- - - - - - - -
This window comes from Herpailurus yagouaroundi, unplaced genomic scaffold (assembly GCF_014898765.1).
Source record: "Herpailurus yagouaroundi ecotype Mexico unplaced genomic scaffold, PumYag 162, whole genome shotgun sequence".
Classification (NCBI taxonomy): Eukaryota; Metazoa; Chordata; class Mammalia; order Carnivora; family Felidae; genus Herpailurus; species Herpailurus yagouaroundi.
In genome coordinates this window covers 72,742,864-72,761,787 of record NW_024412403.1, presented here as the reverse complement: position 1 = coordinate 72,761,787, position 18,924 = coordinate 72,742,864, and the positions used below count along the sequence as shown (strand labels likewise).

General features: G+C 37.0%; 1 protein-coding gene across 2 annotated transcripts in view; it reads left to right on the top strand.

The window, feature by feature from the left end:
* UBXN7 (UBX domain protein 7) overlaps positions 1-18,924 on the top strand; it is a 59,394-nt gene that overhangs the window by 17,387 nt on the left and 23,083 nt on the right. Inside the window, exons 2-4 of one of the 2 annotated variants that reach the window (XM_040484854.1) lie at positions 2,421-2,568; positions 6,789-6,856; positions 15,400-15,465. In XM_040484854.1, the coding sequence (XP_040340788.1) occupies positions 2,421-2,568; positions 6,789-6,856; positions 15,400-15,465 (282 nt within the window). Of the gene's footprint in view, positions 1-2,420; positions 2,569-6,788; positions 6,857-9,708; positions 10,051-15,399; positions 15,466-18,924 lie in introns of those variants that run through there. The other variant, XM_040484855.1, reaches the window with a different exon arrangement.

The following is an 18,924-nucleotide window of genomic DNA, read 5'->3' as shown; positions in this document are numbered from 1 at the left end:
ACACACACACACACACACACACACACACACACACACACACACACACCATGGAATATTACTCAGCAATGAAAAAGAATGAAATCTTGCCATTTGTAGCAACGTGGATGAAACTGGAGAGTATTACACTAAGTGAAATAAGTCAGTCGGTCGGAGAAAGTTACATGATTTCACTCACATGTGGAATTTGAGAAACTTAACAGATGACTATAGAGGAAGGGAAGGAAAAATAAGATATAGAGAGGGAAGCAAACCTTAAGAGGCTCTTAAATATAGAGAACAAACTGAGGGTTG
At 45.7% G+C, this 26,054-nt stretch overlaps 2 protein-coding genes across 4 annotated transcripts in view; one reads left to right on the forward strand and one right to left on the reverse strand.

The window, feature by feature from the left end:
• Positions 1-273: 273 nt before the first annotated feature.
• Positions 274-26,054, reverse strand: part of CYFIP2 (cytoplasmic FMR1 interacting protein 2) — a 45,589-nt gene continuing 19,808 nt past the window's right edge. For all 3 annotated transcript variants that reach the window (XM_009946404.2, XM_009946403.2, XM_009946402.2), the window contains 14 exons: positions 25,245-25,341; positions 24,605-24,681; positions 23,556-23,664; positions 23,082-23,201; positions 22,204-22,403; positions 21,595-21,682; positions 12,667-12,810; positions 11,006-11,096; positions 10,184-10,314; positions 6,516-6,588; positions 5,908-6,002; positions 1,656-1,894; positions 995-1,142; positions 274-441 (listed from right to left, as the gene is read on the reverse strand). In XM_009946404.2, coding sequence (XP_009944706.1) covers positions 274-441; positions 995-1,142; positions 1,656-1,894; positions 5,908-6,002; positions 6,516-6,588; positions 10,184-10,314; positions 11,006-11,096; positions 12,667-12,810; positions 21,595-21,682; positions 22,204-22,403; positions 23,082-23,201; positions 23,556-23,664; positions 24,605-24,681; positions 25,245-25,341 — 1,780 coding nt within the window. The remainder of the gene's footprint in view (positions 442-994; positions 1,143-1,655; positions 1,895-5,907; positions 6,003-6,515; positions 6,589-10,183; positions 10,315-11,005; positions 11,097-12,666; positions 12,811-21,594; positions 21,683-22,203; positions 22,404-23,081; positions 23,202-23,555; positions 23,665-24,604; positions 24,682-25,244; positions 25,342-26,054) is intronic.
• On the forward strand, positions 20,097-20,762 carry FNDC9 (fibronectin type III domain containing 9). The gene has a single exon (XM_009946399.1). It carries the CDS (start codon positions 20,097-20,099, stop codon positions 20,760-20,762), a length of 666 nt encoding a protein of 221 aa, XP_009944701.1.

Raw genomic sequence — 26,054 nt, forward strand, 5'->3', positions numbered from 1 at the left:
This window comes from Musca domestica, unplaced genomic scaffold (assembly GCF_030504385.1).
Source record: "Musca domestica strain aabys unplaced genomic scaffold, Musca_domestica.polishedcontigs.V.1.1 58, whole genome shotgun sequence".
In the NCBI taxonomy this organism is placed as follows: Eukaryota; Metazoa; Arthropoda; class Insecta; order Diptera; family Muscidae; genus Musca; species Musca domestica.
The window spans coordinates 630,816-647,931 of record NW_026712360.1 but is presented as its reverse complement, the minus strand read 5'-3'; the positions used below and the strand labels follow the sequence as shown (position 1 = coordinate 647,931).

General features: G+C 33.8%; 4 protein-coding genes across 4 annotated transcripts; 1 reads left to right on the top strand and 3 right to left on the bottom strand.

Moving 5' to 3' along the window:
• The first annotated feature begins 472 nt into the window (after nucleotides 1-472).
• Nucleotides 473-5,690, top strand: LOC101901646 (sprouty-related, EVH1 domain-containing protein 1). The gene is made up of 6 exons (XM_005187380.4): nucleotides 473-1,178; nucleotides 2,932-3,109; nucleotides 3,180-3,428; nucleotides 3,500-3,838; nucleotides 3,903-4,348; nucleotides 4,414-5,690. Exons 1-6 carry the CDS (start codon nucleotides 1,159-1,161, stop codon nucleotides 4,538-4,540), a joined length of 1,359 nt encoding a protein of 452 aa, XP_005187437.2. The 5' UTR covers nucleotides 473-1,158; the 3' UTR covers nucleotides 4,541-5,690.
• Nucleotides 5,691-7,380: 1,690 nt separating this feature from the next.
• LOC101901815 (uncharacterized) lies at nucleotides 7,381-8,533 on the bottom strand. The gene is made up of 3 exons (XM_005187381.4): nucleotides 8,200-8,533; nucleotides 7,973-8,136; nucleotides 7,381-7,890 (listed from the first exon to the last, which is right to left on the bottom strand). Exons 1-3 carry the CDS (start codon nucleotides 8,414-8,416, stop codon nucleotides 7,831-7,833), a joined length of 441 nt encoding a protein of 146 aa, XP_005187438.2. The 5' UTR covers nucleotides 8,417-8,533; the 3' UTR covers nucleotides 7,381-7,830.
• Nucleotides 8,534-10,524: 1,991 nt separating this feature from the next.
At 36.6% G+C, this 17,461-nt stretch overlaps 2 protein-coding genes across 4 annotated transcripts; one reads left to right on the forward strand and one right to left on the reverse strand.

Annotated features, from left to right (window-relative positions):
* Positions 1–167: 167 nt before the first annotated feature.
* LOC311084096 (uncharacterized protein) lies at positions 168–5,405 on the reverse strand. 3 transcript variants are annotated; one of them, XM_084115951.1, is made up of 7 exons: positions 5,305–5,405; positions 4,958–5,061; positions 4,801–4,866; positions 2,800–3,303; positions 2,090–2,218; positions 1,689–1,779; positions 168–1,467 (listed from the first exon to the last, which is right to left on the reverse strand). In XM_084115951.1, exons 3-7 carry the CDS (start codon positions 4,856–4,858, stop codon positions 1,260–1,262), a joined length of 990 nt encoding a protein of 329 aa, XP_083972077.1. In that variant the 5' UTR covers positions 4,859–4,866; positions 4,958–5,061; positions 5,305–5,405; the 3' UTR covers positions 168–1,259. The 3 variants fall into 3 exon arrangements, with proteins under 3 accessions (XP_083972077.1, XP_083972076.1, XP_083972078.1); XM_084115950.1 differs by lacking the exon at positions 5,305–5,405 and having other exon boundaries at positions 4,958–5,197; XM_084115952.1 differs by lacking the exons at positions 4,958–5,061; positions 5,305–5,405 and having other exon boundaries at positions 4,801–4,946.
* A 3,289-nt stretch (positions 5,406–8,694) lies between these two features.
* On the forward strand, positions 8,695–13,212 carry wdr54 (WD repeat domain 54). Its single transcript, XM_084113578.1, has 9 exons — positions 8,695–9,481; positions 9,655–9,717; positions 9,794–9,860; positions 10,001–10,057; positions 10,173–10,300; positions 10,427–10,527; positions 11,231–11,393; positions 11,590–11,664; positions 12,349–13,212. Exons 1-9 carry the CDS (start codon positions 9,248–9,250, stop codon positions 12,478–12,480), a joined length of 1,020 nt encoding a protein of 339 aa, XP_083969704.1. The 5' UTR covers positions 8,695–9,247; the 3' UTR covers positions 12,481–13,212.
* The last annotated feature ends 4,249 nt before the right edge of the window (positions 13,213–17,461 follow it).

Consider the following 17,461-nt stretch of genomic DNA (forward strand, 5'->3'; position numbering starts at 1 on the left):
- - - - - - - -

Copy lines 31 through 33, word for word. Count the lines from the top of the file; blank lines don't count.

* A 3,289-nt stretch (positions 5,406–8,694) lies between these two features.
* On the forward strand, positions 8,695–13,212 carry wdr54 (WD repeat domain 54). Its single transcript, XM_084113578.1, has 9 exons — positions 8,695–9,481; positions 9,655–9,717; positions 9,794–9,860; positions 10,001–10,057; positions 10,173–10,300; positions 10,427–10,527; positions 11,231–11,393; positions 11,590–11,664; positions 12,349–13,212. Exons 1-9 carry the CDS (start codon positions 9,248–9,250, stop codon positions 12,478–12,480), a joined length of 1,020 nt encoding a protein of 339 aa, XP_083969704.1. The 5' UTR covers positions 8,695–9,247; the 3' UTR covers positions 12,481–13,212.
* The last annotated feature ends 4,249 nt before the right edge of the window (positions 13,213–17,461 follow it).